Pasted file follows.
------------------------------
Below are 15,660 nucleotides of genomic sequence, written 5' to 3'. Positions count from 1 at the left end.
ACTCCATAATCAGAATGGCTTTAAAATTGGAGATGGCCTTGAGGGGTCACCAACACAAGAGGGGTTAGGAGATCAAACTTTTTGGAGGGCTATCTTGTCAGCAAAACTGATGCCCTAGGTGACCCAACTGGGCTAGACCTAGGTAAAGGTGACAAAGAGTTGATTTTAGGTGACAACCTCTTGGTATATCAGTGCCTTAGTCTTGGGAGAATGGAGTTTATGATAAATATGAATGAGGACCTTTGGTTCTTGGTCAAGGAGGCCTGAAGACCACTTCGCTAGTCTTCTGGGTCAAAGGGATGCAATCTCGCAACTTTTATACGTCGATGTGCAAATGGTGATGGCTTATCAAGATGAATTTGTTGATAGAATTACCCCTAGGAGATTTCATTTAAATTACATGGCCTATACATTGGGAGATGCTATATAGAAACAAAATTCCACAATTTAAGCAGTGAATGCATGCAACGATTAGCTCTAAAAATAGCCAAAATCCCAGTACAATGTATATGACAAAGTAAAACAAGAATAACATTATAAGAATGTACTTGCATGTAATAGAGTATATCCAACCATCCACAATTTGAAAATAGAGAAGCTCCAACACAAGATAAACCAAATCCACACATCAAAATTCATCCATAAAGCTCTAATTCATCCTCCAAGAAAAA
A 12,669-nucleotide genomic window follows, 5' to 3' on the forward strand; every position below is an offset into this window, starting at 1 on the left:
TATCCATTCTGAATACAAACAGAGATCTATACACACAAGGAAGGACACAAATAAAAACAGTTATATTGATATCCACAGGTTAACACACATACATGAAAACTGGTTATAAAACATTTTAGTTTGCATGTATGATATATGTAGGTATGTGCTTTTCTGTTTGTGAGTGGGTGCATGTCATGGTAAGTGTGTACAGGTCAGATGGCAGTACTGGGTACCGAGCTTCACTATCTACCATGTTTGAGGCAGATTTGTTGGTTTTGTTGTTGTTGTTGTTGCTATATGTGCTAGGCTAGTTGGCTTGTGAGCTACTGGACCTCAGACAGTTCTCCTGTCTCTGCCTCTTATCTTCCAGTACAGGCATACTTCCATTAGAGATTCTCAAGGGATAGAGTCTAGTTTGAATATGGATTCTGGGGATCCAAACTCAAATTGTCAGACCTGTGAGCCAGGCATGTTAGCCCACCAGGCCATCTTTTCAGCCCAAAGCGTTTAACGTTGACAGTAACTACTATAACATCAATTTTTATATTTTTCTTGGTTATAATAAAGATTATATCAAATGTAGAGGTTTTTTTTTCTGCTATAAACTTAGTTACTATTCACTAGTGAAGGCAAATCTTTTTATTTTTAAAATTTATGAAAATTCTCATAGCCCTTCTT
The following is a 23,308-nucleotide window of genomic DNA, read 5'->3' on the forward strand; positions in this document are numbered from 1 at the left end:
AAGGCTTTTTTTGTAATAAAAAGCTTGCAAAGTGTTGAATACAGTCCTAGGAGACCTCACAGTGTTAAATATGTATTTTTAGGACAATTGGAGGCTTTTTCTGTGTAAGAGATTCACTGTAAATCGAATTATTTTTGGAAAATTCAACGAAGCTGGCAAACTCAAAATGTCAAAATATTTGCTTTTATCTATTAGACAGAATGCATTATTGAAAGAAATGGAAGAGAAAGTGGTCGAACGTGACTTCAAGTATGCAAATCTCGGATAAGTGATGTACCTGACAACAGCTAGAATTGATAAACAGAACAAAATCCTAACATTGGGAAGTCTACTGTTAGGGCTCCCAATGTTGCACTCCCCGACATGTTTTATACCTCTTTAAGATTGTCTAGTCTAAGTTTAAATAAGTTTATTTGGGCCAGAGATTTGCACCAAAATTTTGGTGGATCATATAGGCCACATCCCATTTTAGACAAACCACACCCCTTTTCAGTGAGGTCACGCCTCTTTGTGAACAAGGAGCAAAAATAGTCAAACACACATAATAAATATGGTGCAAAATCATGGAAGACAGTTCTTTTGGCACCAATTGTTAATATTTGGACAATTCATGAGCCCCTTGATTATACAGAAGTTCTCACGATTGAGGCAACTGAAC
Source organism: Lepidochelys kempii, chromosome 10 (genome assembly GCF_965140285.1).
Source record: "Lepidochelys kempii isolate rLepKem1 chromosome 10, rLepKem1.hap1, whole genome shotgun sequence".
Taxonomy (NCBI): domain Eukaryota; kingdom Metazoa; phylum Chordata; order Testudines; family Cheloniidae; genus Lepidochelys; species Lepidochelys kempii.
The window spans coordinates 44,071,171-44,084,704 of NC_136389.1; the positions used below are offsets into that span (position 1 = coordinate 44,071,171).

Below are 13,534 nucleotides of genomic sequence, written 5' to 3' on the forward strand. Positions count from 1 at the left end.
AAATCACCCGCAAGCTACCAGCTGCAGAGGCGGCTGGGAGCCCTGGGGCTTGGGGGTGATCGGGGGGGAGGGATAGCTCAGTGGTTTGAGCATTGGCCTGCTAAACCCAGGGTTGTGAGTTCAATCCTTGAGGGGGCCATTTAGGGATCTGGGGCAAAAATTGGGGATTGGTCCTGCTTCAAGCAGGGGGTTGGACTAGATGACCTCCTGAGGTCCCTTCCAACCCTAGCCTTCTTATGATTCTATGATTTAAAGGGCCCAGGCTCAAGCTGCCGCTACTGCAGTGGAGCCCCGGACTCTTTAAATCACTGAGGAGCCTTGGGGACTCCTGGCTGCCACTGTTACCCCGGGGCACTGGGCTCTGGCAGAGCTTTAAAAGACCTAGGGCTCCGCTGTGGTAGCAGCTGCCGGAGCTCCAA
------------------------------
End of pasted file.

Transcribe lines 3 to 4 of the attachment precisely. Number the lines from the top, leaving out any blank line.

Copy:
A 12,669-nucleotide genomic window follows, 5' to 3' on the forward strand; every position below is an offset into this window, starting at 1 on the left:
TATCCATTCTGAATACAAACAGAGATCTATACACACAAGGAAGGACACAAATAAAAACAGTTATATTGATATCCACAGGTTAACACACATACATGAAAACTGGTTATAAAACATTTTAGTTTGCATGTATGATATATGTAGGTATGTGCTTTTCTGTTTGTGAGTGGGTGCATGTCATGGTAAGTGTGTACAGGTCAGATGGCAGTACTGGGTACCGAGCTTCACTATCTACCATGTTTGAGGCAGATTTGTTGGTTTTGTTGTTGTTGTTGTTGCTATATGTGCTAGGCTAGTTGGCTTGTGAGCTACTGGACCTCAGACAGTTCTCCTGTCTCTGCCTCTTATCTTCCAGTACAGGCATACTTCCATTAGAGATTCTCAAGGGATAGAGTCTAGTTTGAATATGGATTCTGGGGATCCAAACTCAAATTGTCAGACCTGTGAGCCAGGCATGTTAGCCCACCAGGCCATCTTTTCAGCCCAAAGCGTTTAACGTTGACAGTAACTACTATAACATCAATTTTTATATTTTTCTTGGTTATAATAAAGATTATATCAAATGTAGAGGTTTTTTTTTCTGCTATAAACTTAGTTACTATTCACTAGTGAAGGCAAATCTTTTTATTTTTAAAATTTATGAAAATTCTCATAGCCCTTCTT